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I've been using and teaching the Marrison haul system for many years. It uses two carabiners as frictionless pulleys (or you can use heavier real pulleys if you like)) to lift heavy first of trip food loads over a suitable tree branch. Scouts tend to have very heavy loads that are easily lifted using this 2:1 mechanical advantage rope system.


By the way, although many people like to use the Ursack bags, which are great for protection from "mini-bears", they do not satisfy the legal requirement in places like parts of the Adirondacks, where solid hard sided officially certified bear resistant canisters are required. When I paddled the first Yukon 1000 mile race, we carried a large, certified as bear resistant Yeti cooler in our 7 paddler voyageur canoe. Race rules required starting with 20kg of food per person (do the math) on that first running of that race (mandatory only in that first year race), and it all had to be in certified bear resistant containers.
 
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I carry my food in two Sealine bags inside a Duluth Day Pack. After dinner, I toss the bags in the bush in opposite directions from camp. I keep the Duluth Pack in my tent.
I have never had any problems but I avoid popular canoe areas or routes that get a lot of visitors. I don't think the bears or critters have become habituated to campers' food in these areas I travel.
I have camped in early spring/fall at Lows Lake in the ADK. with my wall tent. I always cook over my wood stove in the tent and never had an issue. Food stays in my wanigan in the tent, or just outside. While the bears may be hungry in the early spring, I feel they are still shy and have not gotten used to the smells and noise of campers like mid-summer at Lows. In the fall I'm licensed and armed, bear would be legal game in NY and Maine.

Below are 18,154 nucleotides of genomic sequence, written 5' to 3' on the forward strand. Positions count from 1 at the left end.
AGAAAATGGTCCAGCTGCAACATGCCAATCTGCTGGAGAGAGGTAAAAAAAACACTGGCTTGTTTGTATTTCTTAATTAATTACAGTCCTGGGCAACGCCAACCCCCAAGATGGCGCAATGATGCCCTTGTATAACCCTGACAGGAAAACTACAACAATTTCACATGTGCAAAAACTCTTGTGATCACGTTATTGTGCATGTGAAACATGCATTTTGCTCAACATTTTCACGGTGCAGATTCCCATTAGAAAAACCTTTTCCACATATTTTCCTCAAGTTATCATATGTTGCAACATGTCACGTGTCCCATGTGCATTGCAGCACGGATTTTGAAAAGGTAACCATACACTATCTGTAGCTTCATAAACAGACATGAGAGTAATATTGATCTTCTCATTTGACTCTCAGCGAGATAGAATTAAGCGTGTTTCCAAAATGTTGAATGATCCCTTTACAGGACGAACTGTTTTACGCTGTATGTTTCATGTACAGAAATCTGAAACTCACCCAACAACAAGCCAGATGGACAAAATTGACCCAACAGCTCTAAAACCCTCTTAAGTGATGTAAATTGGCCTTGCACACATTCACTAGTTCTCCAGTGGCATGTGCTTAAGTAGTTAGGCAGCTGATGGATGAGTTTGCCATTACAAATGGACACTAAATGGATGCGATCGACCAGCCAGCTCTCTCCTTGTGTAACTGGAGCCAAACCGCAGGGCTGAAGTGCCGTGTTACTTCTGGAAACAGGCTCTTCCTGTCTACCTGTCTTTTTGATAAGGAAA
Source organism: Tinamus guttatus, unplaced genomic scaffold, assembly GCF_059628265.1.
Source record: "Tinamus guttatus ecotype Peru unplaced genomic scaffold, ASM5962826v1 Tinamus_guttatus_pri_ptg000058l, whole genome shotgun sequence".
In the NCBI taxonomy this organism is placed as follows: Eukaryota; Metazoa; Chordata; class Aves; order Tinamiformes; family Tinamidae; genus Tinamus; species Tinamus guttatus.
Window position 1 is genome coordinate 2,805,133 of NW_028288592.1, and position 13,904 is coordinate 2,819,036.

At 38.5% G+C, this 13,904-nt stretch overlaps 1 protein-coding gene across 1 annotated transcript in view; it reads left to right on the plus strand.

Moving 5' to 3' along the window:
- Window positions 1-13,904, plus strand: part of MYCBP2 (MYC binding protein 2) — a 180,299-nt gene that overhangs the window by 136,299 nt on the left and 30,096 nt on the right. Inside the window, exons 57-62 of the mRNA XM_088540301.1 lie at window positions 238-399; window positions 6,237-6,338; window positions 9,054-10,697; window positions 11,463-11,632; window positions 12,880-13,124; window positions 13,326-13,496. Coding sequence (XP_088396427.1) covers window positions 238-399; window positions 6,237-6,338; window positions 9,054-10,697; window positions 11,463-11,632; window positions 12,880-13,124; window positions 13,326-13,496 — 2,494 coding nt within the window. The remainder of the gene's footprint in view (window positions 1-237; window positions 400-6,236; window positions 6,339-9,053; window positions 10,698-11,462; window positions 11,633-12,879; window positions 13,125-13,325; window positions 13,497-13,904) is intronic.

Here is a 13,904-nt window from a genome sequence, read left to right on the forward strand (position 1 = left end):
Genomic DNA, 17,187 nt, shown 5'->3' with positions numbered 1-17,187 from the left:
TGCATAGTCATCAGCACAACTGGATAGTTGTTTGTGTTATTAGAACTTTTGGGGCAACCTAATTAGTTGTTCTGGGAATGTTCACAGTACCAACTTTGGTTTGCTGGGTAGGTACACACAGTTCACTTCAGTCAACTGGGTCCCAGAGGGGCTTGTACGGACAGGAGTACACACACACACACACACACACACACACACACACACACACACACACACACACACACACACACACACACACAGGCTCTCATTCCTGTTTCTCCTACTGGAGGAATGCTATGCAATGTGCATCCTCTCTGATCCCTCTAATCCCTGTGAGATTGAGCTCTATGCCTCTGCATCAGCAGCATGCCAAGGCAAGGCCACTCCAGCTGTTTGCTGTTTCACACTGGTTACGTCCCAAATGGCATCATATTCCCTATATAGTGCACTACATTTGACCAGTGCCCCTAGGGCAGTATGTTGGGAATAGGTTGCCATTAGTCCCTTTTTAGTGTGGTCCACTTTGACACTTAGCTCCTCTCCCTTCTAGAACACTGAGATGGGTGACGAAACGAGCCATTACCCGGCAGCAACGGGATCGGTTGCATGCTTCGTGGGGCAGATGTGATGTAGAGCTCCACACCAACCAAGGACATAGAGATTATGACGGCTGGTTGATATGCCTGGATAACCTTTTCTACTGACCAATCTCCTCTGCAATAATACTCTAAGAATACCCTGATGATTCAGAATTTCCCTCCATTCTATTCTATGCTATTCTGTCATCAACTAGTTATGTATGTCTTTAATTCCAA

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“I’m very surprised that not are there not more people talking about mechanical advantages for hanging gear/food. We’ve all talked about, and read about rescue kits. 3:1. 5:1. But not many people have discussed the benefits of these for hanging barrels or food. I know we’re all strong enough to pull a bag or barrel up on a paracord/rope but depending on the species, like cherry, hickory, silver maple, pine, spruce, the bark has a lot of friction. Making life harder than it needs to be.”

No doubt hanging a hard sided container is the best solution, but that is dependent on having trees, or at least the right sized and sturdy enough trees.

This solution, lacking trees of any useful size, resulted in squirrel chewed not-so-dry dry bags the next morning.

P5111060 by Mike McCrea, on Flickr

Hard sided container”, even with rope between trees and a pulley system squirrels are acrobatic climbers and will make short work of dry bags or soft sided packs.

P4241902 by Mike McCrea, on Flickr

P4251914 by Mike McCrea, on Flickr

The only time I will store food in a soft-sided container is at the start of a multi-week trip, when everything won’t fit in a barrel. I’ll put the excess no-odor stuff like commercial freeze-dried meals in a dry bag, but as space becomes available in the barrel transfer any of that excess.

In terms of the actual throw this thread was lively and informative.